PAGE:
intelligence from assets that have infiltrated the groups and organizations from which you want information. How much useful
intelligence was extracted from American POW's? Exactly. But tortured American POW's were used in propaganda efforts, and
that's why we tortured these lower rung "enemy combatants," half of whom were not even members of Al Qaeda.
Monday, 30 June 2008 at 10h 7m 6s
Hold on tight, the worst is yet to come
The McCain corporatists are about to get upset about General Wesley Clark's statement on FACE THE NATION:
CLARK: He has been a voice on the Senate Armed Services Committee. And he has traveled all over the world. But he hasn't held
executive responsibility. That large squadron in the Navy that he commanded — that wasn't a wartime squadron. He hasn't been
there and ordered the bombs to fall. He hasn't seen what it's like when diplomats come in and say, "I don't know whether we're
going to be able to get this point through or not, do you want to take the risk, what about your reputation, how do we handle this
publicly? He hasn't made those calls, Bob.
SCHIEFFER: Can I just interrupt you? I have to say, Barack Obama hasn't had any of these experiences either, nor has he ridden in
a fighter plane and gotten shot down.
CLARK: I don’t think getting in a fighter plane and getting shot down is a qualification to become president.
Being in the military doesn't automatically qualify you to be president, especially when you participated in anti-American
propaganda as a result of torture by the North Koreans, and then divorced your first wife on return to the states so you could
marry a young rich pretty woman.
A lot of folks are getting mesmerized by the corporate media's urgent attempts to turn people sour on the Obama campaign.
However, this election will be different than the 1992 election that ushered in Clinton, not the least of which is that there is no
viable third party candidate like Ross Perot soaking up 16 to 20 percent of the vote. The Ron Paul "revolution" may be strong, but
(unlike anti-NAFTA Ross "giant-sucking-sound" Perot) Ron Paul is no longer actively running for President.
First: Obama will not be what you want or think he should be, and remember that anyone running for President has to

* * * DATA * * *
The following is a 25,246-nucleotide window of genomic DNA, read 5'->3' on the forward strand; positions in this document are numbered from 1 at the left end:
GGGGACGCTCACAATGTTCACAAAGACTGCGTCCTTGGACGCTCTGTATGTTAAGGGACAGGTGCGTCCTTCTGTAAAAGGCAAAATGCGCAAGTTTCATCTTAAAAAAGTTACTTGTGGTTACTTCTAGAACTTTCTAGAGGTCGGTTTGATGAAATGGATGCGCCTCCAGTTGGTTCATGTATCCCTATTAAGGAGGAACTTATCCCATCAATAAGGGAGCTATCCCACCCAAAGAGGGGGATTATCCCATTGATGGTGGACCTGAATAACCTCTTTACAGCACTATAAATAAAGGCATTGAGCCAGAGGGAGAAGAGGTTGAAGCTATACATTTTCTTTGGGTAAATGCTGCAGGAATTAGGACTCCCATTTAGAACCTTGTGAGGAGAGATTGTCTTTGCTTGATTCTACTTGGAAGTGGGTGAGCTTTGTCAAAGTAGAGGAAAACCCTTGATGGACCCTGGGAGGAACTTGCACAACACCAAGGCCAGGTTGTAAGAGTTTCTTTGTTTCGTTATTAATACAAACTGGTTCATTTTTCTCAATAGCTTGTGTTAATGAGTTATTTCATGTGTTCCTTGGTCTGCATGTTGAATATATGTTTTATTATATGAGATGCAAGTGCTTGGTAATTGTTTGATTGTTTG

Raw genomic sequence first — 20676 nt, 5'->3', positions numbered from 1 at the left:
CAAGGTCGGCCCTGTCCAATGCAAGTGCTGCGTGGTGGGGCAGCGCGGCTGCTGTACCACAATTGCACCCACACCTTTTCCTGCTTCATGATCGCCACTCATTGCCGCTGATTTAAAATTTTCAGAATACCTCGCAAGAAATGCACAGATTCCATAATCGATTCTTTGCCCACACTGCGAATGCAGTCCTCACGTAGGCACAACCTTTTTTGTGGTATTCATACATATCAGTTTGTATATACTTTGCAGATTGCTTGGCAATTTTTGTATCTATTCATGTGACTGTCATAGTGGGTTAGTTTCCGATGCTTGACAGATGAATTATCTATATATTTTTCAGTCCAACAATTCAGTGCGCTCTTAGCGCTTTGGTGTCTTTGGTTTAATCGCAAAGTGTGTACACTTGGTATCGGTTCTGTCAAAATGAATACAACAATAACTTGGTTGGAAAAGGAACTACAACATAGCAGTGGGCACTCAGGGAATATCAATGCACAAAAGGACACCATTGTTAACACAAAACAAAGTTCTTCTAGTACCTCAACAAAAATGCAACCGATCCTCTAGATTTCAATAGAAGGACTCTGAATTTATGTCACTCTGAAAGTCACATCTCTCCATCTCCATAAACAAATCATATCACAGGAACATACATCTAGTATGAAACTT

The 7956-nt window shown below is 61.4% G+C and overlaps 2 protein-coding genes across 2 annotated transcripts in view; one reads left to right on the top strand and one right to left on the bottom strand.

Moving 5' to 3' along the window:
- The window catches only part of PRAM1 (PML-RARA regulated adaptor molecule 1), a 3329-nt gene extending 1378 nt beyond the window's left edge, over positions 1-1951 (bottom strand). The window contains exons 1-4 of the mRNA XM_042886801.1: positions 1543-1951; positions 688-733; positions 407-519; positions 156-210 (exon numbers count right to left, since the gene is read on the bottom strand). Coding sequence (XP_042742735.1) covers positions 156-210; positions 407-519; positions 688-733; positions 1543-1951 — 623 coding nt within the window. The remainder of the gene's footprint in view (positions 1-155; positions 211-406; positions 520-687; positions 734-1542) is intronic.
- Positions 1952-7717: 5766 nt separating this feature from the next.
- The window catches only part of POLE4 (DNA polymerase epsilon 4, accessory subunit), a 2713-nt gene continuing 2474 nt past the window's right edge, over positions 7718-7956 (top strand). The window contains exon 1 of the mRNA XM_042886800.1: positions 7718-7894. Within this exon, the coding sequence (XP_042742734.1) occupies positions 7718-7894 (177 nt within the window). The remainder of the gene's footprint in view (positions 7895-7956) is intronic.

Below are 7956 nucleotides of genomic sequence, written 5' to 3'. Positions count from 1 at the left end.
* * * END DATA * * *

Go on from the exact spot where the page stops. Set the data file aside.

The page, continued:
take a somewhat centrist position. Harry Truman and Franklin D. Roosevelt did not presage their Presidential results during their
campaigns. Roosevelt was an aristocrat in a wheelchair. Truman was a little known Missouri politician who made his name
investigating military contractor corruption, but who was himself seen as part of the Missouri political machine.
Second: the face of the supreme court will change if a Republican becomes president. It's really that simple people.
Quit your whining about what Obama says or does not say, hold your nose if you have to, and vote Democratic.
The Rethuglican Contract on America (which ushered in the Republican Congressional landslide of 1994) and the way the
insurance companies propagandized against the Health-care initiative really mangled anything Clinton might have intended to
do. Clinton did not have control of congress, nor did Clinton have 8 years of a Republican disaster as a historical background.
Oil prices and the economic disruptions in 1992 are nothing like they are today in 2008 where we are on the precipice not seen
This time it will be different, because the Democrats will sweep the Rethuglicans out of Congress ... and the control of media is
not as thorough as it was in 1992-2000 because of the blogosphere and the rise of citizen journalism on the internet. The
power of the corporate spin-merchants to manufacture fear and disinformation has shrunk enormously.